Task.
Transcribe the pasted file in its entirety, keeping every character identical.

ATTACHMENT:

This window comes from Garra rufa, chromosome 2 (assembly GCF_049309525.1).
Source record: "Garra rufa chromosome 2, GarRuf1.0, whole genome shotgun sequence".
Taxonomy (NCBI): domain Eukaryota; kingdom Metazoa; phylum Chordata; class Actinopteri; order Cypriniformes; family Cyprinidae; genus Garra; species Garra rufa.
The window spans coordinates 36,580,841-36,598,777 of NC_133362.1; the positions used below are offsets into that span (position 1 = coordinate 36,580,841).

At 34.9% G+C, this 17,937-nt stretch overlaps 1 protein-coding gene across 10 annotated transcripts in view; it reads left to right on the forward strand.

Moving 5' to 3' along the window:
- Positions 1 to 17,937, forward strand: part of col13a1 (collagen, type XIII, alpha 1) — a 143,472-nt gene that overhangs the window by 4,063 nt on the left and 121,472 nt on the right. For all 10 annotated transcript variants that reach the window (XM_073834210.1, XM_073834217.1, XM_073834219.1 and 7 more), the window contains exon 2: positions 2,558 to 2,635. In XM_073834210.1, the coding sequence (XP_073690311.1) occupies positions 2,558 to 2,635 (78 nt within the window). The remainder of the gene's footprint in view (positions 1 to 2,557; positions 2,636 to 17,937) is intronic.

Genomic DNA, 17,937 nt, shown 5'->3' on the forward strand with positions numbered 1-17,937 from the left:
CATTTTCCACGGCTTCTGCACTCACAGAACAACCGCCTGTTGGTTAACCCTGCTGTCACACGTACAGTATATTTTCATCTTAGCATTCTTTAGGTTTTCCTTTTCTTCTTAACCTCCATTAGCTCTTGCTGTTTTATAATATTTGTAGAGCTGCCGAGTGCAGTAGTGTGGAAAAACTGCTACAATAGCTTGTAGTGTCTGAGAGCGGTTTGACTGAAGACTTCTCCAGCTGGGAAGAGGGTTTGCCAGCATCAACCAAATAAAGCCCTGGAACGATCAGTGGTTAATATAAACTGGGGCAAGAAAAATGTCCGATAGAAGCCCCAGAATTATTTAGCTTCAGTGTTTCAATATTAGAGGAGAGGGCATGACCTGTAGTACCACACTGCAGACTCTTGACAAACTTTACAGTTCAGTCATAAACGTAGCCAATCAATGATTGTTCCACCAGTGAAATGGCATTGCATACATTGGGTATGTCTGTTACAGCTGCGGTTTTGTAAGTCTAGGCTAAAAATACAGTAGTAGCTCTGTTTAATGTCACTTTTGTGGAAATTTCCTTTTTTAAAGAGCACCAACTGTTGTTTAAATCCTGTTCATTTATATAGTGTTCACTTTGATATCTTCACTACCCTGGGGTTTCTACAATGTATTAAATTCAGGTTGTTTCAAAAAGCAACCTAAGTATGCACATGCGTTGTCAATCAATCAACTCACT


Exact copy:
This window comes from Garra rufa, chromosome 2 (assembly GCF_049309525.1).
Source record: "Garra rufa chromosome 2, GarRuf1.0, whole genome shotgun sequence".
Taxonomy (NCBI): domain Eukaryota; kingdom Metazoa; phylum Chordata; class Actinopteri; order Cypriniformes; family Cyprinidae; genus Garra; species Garra rufa.
The window spans coordinates 36,580,841-36,598,777 of NC_133362.1; the positions used below are offsets into that span (position 1 = coordinate 36,580,841).

At 34.9% G+C, this 17,937-nt stretch overlaps 1 protein-coding gene across 10 annotated transcripts in view; it reads left to right on the forward strand.

Moving 5' to 3' along the window:
- Positions 1 to 17,937, forward strand: part of col13a1 (collagen, type XIII, alpha 1) — a 143,472-nt gene that overhangs the window by 4,063 nt on the left and 121,472 nt on the right. For all 10 annotated transcript variants that reach the window (XM_073834210.1, XM_073834217.1, XM_073834219.1 and 7 more), the window contains exon 2: positions 2,558 to 2,635. In XM_073834210.1, the coding sequence (XP_073690311.1) occupies positions 2,558 to 2,635 (78 nt within the window). The remainder of the gene's footprint in view (positions 1 to 2,557; positions 2,636 to 17,937) is intronic.

Genomic DNA, 17,937 nt, shown 5'->3' on the forward strand with positions numbered 1-17,937 from the left:
CATTTTCCACGGCTTCTGCACTCACAGAACAACCGCCTGTTGGTTAACCCTGCTGTCACACGTACAGTATATTTTCATCTTAGCATTCTTTAGGTTTTCCTTTTCTTCTTAACCTCCATTAGCTCTTGCTGTTTTATAATATTTGTAGAGCTGCCGAGTGCAGTAGTGTGGAAAAACTGCTACAATAGCTTGTAGTGTCTGAGAGCGGTTTGACTGAAGACTTCTCCAGCTGGGAAGAGGGTTTGCCAGCATCAACCAAATAAAGCCCTGGAACGATCAGTGGTTAATATAAACTGGGGCAAGAAAAATGTCCGATAGAAGCCCCAGAATTATTTAGCTTCAGTGTTTCAATATTAGAGGAGAGGGCATGACCTGTAGTACCACACTGCAGACTCTTGACAAACTTTACAGTTCAGTCATAAACGTAGCCAATCAATGATTGTTCCACCAGTGAAATGGCATTGCATACATTGGGTATGTCTGTTACAGCTGCGGTTTTGTAAGTCTAGGCTAAAAATACAGTAGTAGCTCTGTTTAATGTCACTTTTGTGGAAATTTCCTTTTTTAAAGAGCACCAACTGTTGTTTAAATCCTGTTCATTTATATAGTGTTCACTTTGATATCTTCACTACCCTGGGGTTTCTACAATGTATTAAATTCAGGTTGTTTCAAAAAGCAACCTAAGTATGCACATGCGTTGTCAATCAATCAACTCACT